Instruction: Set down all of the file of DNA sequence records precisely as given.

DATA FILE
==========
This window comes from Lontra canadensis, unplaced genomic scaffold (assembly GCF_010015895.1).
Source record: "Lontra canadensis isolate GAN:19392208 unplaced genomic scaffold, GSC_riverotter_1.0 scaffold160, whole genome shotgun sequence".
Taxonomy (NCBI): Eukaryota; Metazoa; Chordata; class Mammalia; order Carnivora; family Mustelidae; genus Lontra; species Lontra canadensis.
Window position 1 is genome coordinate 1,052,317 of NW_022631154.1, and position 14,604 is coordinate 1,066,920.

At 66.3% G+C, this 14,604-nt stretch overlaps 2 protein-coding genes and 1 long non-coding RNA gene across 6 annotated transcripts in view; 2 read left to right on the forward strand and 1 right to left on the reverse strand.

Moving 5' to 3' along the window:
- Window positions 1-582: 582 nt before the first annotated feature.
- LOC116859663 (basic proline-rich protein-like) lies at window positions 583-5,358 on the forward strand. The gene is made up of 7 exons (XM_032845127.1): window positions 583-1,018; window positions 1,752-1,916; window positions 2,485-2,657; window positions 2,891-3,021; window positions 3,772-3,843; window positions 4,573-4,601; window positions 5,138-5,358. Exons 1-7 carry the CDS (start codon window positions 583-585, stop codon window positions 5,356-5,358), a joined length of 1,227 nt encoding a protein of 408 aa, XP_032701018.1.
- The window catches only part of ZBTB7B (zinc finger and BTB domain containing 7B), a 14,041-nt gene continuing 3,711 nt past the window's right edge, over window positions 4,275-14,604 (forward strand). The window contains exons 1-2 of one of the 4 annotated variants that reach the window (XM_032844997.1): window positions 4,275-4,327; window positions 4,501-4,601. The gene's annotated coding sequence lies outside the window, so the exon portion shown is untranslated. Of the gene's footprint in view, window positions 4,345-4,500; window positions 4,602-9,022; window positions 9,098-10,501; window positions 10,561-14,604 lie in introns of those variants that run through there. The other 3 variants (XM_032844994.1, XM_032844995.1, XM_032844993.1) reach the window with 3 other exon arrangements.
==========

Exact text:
This window comes from Lontra canadensis, unplaced genomic scaffold (assembly GCF_010015895.1).
Source record: "Lontra canadensis isolate GAN:19392208 unplaced genomic scaffold, GSC_riverotter_1.0 scaffold160, whole genome shotgun sequence".
Taxonomy (NCBI): Eukaryota; Metazoa; Chordata; class Mammalia; order Carnivora; family Mustelidae; genus Lontra; species Lontra canadensis.
Window position 1 is genome coordinate 1,052,317 of NW_022631154.1, and position 14,604 is coordinate 1,066,920.

At 66.3% G+C, this 14,604-nt stretch overlaps 2 protein-coding genes and 1 long non-coding RNA gene across 6 annotated transcripts in view; 2 read left to right on the forward strand and 1 right to left on the reverse strand.

Moving 5' to 3' along the window:
- Window positions 1-582: 582 nt before the first annotated feature.
- LOC116859663 (basic proline-rich protein-like) lies at window positions 583-5,358 on the forward strand. The gene is made up of 7 exons (XM_032845127.1): window positions 583-1,018; window positions 1,752-1,916; window positions 2,485-2,657; window positions 2,891-3,021; window positions 3,772-3,843; window positions 4,573-4,601; window positions 5,138-5,358. Exons 1-7 carry the CDS (start codon window positions 583-585, stop codon window positions 5,356-5,358), a joined length of 1,227 nt encoding a protein of 408 aa, XP_032701018.1.
- The window catches only part of ZBTB7B (zinc finger and BTB domain containing 7B), a 14,041-nt gene continuing 3,711 nt past the window's right edge, over window positions 4,275-14,604 (forward strand). The window contains exons 1-2 of one of the 4 annotated variants that reach the window (XM_032844997.1): window positions 4,275-4,327; window positions 4,501-4,601. The gene's annotated coding sequence lies outside the window, so the exon portion shown is untranslated. Of the gene's footprint in view, window positions 4,345-4,500; window positions 4,602-9,022; window positions 9,098-10,501; window positions 10,561-14,604 lie in introns of those variants that run through there. The other 3 variants (XM_032844994.1, XM_032844995.1, XM_032844993.1) reach the window with 3 other exon arrangements.